Dimensional data of the components above and beneath the baseboard. Practically all the wiring is carried out on the underside.
Having completed the wiring, three leads should be attached to the three terminals of the gang capacitor, and this component secured to the chassis. The contact of the capacitor with the metal covered baseboard provides a sufficient earth connection, but care should be taken to see that the holding-down screws are well tightened up. The three connections to the coils can now be completed, and the dial and front panel placed in position.
The Inter-unit Cable
The receiver and power unit connected by cable. A four member connector is used for the field and speech coil leads.
The receiver should now be complete with the exception of the inter-unit cable, which is terminated at one end by a five-pin plug and at the other by the junction block. The pins on the plug are arranged in the same way as on a valve base, and, in fact, it fits into an ordinary valve holder; it is convenient, therefore, to refer to them individually by the familiar valve-pin names. In connecting up the cable great care should be taken to avoid errors and short-circuits, and it will be a help in this respect if the colour code shown on the drawing is adhered to. The black and red wires should be used for joining the negative and positive HT lines to the cathode and anode pins respectively of the plug, while the blue wire must connect between the anode of the tone-corrector valve and the grid pin.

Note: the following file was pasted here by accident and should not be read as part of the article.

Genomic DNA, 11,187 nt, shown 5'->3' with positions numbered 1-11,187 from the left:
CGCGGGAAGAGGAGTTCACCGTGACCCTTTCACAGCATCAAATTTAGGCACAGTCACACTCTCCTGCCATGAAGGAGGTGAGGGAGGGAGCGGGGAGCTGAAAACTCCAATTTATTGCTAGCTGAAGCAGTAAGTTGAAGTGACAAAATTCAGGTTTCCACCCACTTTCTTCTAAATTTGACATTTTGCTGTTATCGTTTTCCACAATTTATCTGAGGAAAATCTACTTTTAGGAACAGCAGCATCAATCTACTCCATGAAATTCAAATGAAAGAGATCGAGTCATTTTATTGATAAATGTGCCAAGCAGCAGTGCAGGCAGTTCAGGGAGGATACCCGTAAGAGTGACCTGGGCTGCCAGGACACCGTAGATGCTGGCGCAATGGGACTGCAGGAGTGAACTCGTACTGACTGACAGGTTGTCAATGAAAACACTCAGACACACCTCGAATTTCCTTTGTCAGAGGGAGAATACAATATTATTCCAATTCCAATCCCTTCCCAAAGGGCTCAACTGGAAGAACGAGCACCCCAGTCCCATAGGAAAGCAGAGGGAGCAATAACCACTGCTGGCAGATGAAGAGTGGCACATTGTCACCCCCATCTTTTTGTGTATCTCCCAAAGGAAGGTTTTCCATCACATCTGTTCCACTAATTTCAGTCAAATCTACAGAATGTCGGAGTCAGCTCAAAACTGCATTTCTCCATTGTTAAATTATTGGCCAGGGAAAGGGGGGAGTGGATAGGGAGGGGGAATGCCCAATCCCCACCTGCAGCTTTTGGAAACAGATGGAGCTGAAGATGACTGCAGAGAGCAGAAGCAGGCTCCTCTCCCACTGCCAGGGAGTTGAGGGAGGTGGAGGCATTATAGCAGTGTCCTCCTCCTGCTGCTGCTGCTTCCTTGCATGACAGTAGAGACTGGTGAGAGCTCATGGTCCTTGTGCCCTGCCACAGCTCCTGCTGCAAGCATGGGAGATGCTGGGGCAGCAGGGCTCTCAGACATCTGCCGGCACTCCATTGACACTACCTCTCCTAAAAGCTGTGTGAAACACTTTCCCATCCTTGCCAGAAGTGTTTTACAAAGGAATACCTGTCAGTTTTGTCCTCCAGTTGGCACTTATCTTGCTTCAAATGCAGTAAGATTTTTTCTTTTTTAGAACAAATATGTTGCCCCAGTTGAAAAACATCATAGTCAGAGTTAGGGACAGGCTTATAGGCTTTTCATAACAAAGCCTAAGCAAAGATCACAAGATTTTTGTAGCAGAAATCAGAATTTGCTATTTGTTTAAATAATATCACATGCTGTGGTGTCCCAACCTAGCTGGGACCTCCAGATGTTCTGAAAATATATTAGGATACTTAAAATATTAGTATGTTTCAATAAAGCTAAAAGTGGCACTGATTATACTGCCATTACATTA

Since a seven-wire cable is used, and there are only five connections, four wires will remain. Of these, the white and the yellow wires are connected together at each end, and the two wires are then treated as a single lead and used for the connection between one side of the receiver heater wiring and one heater pin in the plug. Similarly, the green and brown wires are joined together at each end, and provide the other lead between the heater wiring and the other heater pin. Two wires in parallel are used for the heater connections in order to avoid an excessive voltage drop along the cable, and for the same reason it is important to note that a longer cable than that specified should not be employed.
The Power Supply and Audio Output Stage Assembly.
The power unit is built upon a chassis of aluminium-covered ply-wood, and carries two valve holders for the output and rectifier valves. Two further valve holders are mounted on the rear supporting batten for the receiver and loud speaker plugs; and this vertical mounting is adopted in order to prevent confusion with the valve holders proper. Since the LF transformer is fitted with reversible feet, it can be mounted on its side in the correct position without difficulty, but care should be taken to see that both this component and the mains transformer are fixed in exactly the relative positions shown in the drawings, or trouble from hum may be found.